Saturday, November 7, 2009

Human Rationality and the Monopoly of Public Space

Found this post on nakedcapitalism, a guest post from Washington's blog about a recent study on why people aren't more rational, but, rather, are so prone to use faulty reasoning and emotion to reinforce false beliefs in spite of evidence that their beliefs are incorrect.  After reading, I had the following comment:

The idea that people are rational actors is a fiction that some of the classical and now neo-classical economists dreamed up to justify their models and theories. The enlightenment writers all struggled with the problem of wanting a more business friendly and, therefore, more democratic world but having such irrational human creatures populate it. Two central planks were proposed and built that were supposed to promote more rational thought among the masses, state-protected free speech rights in the public sphere and universal liberal arts education. Realizing either of these has been problematic since the late 18th century. Certainly in the US the state protects free speech but does nothing to control the monopoly of access to the public sphere where speech must be freest if people are to be able to weigh different opinions. The US state also has provided public education but it is nothing remotely close to a liberal education, much more indoctrination than anything else. Again, the US state allows a monopoly of the public sphere in education (either by state bureaucrats or corporations -- often a marriage of the two).

Friday, October 16, 2009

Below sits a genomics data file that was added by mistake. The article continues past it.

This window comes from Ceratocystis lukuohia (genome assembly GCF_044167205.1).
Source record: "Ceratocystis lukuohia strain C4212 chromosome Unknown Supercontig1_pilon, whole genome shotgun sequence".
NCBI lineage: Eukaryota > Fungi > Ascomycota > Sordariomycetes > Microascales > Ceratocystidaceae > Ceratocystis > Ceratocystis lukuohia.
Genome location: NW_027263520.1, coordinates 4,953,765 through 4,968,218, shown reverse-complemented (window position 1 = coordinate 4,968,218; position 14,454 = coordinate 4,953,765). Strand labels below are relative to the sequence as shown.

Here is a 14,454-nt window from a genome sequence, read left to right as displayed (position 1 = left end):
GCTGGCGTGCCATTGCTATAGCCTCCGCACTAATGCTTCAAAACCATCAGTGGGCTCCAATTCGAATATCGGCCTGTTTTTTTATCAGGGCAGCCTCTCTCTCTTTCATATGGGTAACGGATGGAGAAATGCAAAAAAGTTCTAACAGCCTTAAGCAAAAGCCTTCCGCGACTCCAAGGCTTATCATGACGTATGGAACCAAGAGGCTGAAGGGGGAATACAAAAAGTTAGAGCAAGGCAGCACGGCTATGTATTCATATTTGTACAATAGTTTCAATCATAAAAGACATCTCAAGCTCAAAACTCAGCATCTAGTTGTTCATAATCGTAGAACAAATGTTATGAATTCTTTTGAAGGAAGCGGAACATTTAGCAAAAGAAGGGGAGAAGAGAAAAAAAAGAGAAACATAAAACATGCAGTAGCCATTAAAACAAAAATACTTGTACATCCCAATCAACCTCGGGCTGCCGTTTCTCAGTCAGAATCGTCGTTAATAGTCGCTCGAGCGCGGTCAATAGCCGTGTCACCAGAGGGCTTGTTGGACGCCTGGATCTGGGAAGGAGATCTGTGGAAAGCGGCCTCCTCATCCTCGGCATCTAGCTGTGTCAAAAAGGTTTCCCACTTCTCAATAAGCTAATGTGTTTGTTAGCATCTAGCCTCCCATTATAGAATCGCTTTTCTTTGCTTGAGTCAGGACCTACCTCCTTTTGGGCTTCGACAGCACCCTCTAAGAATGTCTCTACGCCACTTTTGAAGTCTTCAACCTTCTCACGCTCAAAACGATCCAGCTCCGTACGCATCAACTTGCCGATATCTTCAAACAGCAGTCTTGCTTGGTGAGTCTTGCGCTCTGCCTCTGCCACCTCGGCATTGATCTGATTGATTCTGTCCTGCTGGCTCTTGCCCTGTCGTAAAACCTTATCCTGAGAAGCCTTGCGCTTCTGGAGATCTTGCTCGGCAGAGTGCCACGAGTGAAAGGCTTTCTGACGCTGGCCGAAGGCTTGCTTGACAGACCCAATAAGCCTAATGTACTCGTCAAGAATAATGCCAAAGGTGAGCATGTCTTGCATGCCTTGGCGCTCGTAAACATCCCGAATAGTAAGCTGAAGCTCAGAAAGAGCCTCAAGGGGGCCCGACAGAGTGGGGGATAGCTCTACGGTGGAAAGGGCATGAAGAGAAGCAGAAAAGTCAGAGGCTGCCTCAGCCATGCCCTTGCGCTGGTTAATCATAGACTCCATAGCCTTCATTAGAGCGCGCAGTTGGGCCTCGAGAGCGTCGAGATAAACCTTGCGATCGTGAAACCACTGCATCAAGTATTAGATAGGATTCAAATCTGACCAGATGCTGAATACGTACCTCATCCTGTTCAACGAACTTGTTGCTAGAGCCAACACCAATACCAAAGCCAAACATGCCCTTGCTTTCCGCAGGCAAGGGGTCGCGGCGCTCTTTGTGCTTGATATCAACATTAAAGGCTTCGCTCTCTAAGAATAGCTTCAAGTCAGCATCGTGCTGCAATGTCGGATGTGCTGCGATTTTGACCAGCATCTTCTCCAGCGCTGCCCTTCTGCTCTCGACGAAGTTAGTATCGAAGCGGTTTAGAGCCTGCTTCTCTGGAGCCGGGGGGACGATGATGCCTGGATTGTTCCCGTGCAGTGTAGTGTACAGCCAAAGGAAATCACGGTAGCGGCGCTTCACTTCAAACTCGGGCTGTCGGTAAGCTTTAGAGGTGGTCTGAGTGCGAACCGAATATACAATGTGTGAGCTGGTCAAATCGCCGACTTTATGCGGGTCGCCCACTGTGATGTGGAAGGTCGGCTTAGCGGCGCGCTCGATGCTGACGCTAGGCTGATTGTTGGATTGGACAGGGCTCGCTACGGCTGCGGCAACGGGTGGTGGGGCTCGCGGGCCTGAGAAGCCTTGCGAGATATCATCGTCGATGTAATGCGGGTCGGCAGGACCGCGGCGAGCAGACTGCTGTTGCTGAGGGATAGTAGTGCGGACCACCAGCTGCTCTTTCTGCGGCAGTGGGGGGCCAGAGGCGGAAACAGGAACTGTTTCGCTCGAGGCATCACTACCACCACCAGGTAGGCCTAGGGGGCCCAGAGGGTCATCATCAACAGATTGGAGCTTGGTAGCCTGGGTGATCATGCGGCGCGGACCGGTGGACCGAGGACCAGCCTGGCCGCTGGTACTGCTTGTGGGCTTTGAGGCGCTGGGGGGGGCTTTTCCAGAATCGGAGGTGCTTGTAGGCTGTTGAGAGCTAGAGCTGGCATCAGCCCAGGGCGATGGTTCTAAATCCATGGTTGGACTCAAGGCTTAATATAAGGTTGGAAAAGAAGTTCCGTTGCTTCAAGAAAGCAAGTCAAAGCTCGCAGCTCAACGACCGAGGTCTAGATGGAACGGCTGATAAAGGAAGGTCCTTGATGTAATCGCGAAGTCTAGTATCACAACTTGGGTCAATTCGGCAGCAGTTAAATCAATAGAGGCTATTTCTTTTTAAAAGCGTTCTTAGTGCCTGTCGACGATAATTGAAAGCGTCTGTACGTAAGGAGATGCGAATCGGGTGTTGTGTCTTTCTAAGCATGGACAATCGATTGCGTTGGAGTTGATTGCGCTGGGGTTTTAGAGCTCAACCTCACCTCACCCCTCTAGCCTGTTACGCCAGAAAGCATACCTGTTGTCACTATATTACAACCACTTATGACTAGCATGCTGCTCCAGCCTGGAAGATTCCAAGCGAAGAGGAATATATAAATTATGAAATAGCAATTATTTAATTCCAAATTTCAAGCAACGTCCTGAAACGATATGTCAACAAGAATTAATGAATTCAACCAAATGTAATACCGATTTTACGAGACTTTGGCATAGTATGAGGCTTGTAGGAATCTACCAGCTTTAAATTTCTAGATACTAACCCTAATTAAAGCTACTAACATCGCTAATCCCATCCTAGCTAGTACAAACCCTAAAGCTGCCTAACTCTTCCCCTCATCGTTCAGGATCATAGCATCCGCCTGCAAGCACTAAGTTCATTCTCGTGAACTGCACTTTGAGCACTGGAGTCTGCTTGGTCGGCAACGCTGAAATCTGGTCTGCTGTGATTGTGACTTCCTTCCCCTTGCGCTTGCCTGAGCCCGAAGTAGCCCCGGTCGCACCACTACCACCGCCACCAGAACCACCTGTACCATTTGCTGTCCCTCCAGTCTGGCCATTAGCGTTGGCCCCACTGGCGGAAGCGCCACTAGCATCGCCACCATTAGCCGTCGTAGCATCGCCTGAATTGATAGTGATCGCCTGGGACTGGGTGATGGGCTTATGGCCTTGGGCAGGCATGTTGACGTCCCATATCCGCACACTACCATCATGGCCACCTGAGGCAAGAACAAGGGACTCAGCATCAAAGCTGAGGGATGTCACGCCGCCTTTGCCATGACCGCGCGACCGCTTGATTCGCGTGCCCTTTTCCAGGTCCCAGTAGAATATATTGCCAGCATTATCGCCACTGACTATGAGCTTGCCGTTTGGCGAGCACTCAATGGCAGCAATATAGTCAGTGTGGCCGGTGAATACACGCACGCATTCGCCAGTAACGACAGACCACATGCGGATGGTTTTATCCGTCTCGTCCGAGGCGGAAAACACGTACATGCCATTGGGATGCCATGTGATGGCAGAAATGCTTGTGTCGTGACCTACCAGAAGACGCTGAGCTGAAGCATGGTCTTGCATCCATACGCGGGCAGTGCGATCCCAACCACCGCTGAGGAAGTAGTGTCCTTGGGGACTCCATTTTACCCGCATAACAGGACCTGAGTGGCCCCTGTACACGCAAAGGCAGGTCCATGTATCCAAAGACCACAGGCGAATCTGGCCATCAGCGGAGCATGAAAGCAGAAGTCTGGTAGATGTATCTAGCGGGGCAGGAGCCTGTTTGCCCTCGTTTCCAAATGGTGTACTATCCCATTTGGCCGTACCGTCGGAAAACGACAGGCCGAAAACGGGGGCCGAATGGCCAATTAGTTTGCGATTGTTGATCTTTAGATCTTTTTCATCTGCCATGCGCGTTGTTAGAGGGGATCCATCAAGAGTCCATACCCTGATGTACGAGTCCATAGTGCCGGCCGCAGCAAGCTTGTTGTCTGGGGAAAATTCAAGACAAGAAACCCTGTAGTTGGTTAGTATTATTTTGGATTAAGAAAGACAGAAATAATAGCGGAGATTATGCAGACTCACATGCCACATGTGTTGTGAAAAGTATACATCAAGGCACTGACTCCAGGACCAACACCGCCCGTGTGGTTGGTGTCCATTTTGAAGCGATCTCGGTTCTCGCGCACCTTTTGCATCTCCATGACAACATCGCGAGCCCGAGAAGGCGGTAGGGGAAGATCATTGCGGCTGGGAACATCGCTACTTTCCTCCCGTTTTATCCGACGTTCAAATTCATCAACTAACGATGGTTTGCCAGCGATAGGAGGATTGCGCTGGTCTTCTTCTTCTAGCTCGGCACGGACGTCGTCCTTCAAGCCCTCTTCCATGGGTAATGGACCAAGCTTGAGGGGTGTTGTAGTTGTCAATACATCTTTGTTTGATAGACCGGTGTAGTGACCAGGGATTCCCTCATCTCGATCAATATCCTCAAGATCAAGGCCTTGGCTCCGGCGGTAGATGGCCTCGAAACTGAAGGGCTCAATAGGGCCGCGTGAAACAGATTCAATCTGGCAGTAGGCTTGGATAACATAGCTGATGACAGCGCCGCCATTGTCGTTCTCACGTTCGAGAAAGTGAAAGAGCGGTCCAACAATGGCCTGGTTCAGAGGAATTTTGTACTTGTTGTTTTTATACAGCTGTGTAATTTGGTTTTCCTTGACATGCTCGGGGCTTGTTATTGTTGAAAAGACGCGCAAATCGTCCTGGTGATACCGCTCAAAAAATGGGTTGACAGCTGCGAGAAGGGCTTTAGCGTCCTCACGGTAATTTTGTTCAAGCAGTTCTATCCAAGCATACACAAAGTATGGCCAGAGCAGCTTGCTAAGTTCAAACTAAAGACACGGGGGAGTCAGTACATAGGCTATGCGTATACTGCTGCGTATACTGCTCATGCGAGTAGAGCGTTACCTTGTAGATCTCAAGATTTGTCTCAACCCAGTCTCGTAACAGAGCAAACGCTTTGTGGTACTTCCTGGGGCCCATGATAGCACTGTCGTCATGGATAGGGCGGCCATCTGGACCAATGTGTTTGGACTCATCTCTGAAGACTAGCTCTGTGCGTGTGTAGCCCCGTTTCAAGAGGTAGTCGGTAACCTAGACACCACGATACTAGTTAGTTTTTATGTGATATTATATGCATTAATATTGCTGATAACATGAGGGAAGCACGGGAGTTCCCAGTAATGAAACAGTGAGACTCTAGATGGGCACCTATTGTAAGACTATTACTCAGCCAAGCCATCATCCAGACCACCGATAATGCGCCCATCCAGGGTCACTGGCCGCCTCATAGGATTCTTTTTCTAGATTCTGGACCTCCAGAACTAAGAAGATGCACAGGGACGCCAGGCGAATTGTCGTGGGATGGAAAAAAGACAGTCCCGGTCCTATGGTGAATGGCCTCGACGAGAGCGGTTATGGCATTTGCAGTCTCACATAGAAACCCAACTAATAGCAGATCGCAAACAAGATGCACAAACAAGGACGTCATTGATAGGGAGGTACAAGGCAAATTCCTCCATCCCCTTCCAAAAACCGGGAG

Notes on Social Class in America (Part 1)

I recently starting working with a friend on a study of kids social relationships in school, with the main question being how much 'race'/ethnicity* and social class influence children's social relationships in the school. The school itself is an interesting site for this question as it is a lab school at a major university, drawing children from a range of income levels and 'race'/ethnicity groups in the Los Angeles area. So, unlike many neighborhood schools in Southern California where there is likely lower levels of diversity both in terms of income groups and in terms of 'race'/ethnicity, the levels of diversity in this school are much higher.

This research project dovetales with the teaching I have been doing in urban anthropology, particularly involving the comparative and ethnographic studies of urban poverty. Naturally, in discussing urban poverty, notions of class and 'race'/ethnicity (as Wacquant defines it below) are central, and the two are fundamentally intertwined. However, for today, I want to get some thoughts down on the dimension of social class and some basic ideas about how it is defined.